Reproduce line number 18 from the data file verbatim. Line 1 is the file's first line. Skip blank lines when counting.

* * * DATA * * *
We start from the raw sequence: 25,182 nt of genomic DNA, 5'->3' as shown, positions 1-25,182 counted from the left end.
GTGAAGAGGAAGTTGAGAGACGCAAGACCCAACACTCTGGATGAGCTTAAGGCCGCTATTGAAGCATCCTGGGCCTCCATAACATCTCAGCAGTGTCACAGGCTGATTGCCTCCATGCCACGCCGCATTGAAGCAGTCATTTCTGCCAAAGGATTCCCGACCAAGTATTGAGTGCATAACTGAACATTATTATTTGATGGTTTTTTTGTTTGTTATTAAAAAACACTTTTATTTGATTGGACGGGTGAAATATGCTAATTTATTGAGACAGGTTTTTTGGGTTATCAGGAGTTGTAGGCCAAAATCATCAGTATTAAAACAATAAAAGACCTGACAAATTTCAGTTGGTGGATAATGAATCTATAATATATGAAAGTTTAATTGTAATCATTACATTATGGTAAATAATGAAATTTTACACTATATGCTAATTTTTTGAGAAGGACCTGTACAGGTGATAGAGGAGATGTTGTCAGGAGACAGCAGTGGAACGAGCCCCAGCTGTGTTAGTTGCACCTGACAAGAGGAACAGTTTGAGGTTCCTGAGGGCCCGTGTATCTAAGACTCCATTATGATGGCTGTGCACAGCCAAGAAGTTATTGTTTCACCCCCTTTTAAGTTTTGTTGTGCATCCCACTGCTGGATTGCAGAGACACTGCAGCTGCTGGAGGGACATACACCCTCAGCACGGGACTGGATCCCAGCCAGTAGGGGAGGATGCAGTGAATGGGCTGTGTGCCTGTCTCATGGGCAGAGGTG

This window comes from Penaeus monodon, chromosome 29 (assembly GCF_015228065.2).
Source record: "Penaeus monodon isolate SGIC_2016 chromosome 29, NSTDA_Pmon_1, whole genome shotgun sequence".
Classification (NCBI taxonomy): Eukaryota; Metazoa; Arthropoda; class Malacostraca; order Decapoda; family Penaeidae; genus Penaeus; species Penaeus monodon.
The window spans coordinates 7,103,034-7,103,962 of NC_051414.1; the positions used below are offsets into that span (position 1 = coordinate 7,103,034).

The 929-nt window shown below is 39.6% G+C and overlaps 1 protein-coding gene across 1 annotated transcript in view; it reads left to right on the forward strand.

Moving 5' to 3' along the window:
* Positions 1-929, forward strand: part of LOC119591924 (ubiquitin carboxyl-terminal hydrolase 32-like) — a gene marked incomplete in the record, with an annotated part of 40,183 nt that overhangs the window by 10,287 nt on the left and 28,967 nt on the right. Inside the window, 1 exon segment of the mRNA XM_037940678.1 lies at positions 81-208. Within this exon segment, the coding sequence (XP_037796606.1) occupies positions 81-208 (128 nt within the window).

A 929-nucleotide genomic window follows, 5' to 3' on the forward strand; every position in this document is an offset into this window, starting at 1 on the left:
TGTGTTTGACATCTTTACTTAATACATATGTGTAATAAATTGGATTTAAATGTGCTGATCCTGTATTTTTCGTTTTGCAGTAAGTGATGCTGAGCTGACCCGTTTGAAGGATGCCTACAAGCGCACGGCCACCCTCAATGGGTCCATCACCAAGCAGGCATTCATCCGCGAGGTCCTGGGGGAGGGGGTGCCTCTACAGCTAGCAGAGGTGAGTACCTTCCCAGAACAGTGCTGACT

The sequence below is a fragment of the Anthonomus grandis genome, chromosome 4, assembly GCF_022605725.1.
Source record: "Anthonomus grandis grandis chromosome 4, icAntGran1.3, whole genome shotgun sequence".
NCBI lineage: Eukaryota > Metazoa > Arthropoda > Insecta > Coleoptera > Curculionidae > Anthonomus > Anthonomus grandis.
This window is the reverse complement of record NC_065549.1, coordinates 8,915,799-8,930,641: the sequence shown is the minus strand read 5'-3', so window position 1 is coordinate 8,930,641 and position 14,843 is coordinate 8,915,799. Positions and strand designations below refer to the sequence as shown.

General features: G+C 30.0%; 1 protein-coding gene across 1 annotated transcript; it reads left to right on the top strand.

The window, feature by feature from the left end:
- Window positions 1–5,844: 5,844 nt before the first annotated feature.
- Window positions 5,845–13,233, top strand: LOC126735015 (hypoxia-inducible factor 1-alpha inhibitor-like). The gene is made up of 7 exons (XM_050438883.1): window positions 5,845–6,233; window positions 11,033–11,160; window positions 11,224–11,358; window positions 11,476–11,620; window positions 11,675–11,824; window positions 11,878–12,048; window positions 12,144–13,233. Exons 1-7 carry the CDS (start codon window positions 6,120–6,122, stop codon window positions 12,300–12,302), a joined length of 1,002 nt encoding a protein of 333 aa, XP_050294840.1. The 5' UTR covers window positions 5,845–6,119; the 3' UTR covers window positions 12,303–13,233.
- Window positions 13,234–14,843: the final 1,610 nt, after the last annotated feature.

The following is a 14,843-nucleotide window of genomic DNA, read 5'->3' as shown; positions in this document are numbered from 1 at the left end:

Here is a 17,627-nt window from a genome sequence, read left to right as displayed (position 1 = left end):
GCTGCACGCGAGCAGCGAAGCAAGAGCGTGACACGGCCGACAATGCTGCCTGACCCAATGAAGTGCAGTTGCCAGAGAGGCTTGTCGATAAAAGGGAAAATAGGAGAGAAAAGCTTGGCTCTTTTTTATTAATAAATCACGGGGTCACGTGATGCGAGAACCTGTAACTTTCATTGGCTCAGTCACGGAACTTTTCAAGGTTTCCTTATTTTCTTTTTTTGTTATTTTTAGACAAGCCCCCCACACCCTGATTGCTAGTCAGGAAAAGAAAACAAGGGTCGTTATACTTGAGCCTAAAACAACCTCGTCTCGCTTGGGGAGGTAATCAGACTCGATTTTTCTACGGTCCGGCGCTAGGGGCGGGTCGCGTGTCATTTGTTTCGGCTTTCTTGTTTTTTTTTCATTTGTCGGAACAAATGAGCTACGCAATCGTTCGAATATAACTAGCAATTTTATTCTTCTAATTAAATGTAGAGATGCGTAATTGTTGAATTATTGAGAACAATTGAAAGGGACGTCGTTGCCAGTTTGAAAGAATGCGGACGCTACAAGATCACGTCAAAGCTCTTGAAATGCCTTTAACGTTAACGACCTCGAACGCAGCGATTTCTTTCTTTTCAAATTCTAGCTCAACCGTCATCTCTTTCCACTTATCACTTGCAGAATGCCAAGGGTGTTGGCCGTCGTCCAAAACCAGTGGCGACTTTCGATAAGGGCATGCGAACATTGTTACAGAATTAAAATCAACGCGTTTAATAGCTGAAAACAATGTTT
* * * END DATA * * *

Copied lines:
- Window positions 1–5,844: 5,844 nt before the first annotated feature.